Mako shark still seen as trophy fish for local club competition
I was walking with my favourite Park Ranger yesterday on our usual wander near the Warrnambool Breakwater (the long stone wall in the background of these shots) and noticed a crowd around the weigh-in scales.
At first I thought one of the local tuna fishermen had hoisted up a decent fish for the benefit of tourists (who usually don’t appreciate the plight of the southern bluefin, but that’s another story). On making a path through the onlookers, my partner and I were pretty horrified to see a 110kg mako shark on the scale and a few impressed fishermen boasting about the catch.
Of course fishing for various shark species such as mako (Isurus oxyrinchus) and gummy (Mustelus antarcticus) is still legal in Australia (limits vary by state and territory) but hearing one fishermen state this was a “common shark in these waters” made me cringe: they are still heavily fished and listed as Vulnerable on the IUCN Red List.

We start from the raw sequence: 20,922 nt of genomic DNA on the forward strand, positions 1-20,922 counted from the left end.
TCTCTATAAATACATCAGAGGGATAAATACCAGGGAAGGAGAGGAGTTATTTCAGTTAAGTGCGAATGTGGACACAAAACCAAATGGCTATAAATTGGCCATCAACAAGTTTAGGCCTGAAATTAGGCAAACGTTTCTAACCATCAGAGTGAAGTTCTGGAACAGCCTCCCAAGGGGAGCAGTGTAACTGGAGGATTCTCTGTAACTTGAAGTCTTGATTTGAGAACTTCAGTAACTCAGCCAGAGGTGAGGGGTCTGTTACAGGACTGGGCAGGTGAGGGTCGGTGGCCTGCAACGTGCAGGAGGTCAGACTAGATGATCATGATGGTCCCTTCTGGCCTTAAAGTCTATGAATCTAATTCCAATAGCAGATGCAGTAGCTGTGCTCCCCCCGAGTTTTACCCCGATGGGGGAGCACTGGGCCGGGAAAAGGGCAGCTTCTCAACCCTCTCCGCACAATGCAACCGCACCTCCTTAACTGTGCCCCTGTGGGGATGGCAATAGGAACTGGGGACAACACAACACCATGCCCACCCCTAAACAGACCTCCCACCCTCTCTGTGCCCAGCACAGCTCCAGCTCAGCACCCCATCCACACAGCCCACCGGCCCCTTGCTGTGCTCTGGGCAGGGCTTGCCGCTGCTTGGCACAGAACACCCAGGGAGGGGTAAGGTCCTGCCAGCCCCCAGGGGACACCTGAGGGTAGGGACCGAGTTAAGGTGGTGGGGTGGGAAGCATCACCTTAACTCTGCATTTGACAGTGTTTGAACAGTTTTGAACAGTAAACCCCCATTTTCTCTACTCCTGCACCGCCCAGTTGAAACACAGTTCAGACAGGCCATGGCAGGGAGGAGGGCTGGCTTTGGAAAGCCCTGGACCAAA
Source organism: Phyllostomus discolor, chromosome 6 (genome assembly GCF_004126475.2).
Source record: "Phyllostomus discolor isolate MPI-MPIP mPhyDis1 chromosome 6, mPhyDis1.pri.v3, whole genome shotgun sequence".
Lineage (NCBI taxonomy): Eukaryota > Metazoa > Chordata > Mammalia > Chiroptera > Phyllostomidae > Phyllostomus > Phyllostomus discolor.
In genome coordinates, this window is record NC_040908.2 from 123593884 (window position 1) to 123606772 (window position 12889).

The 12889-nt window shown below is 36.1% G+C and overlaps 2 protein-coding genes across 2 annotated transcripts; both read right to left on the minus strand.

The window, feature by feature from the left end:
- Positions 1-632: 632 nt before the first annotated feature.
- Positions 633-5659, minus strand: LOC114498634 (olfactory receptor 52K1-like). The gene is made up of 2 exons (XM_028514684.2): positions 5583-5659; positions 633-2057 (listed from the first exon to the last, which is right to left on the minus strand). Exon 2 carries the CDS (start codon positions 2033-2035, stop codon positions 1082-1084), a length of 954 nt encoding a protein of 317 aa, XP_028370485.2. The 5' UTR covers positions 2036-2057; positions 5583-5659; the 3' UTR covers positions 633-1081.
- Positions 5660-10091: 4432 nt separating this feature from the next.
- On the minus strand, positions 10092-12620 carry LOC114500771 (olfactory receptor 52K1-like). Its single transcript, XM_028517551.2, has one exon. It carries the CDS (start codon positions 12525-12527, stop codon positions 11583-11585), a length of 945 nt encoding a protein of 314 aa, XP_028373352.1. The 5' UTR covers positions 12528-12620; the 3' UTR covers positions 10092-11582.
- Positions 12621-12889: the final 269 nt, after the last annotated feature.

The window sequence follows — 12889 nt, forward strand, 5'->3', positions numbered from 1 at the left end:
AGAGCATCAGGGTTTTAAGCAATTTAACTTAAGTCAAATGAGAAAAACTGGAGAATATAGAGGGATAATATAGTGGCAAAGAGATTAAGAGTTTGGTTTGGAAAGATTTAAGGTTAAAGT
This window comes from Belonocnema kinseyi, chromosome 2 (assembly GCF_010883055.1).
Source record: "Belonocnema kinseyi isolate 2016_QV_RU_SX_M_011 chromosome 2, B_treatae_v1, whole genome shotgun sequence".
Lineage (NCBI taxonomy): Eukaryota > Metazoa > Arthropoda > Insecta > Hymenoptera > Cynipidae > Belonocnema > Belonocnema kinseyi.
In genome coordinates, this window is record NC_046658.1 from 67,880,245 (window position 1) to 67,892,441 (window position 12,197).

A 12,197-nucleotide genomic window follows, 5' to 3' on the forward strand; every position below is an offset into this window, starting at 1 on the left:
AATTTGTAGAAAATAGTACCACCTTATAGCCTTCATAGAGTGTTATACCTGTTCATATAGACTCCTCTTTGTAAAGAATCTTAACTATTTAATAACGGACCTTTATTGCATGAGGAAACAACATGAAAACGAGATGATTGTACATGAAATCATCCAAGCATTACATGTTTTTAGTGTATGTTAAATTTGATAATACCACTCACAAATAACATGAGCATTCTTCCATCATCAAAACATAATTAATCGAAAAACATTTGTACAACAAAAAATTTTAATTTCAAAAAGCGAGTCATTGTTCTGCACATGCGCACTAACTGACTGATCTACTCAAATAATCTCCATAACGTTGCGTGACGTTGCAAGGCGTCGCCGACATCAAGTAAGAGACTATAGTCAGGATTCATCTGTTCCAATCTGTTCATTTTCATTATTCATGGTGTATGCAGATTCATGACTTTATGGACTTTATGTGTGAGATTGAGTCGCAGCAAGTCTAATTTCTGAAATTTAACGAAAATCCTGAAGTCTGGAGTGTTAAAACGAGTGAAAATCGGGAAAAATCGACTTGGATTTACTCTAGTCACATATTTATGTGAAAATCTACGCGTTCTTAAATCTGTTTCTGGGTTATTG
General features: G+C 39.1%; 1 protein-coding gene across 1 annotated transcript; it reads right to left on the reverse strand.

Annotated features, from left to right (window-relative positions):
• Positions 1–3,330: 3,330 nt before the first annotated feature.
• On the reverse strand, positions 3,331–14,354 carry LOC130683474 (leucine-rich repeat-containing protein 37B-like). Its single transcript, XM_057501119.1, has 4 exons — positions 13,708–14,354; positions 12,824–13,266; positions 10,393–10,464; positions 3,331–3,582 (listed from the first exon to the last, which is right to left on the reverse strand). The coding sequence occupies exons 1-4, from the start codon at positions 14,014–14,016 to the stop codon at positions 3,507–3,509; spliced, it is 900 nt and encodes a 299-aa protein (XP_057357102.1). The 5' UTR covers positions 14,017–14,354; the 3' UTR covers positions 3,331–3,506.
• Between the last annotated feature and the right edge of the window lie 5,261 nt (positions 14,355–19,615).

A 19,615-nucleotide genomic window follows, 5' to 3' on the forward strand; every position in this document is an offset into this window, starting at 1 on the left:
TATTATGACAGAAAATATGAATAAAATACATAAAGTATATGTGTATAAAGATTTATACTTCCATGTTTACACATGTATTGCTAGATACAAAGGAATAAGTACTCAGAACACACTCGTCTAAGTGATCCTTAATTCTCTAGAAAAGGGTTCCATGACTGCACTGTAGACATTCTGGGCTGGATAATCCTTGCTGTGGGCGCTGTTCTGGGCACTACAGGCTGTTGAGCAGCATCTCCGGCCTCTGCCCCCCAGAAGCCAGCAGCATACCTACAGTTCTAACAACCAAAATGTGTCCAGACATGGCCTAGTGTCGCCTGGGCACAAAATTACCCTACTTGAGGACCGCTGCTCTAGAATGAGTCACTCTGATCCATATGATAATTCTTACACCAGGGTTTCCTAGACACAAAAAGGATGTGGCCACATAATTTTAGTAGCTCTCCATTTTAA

Hanging one up in front of a crowd helps continue the “man vs shark” stereotype that is continuing to push down shark numbers worldwide, whether for commercial or recreational purposes. Sizing up the shark when it’s caught, using circle hooks and operating on a catch-and-release basis is the only way to go for maintaining healthy shark populations.
Posted on June 9, 2013, in activism, conservation, fishing, sharks, Warrnambool and tagged conservation, fisheries, fishing, photography, science, sharks, victoria, Warrnambool. Bookmark the permalink. 1 Comment.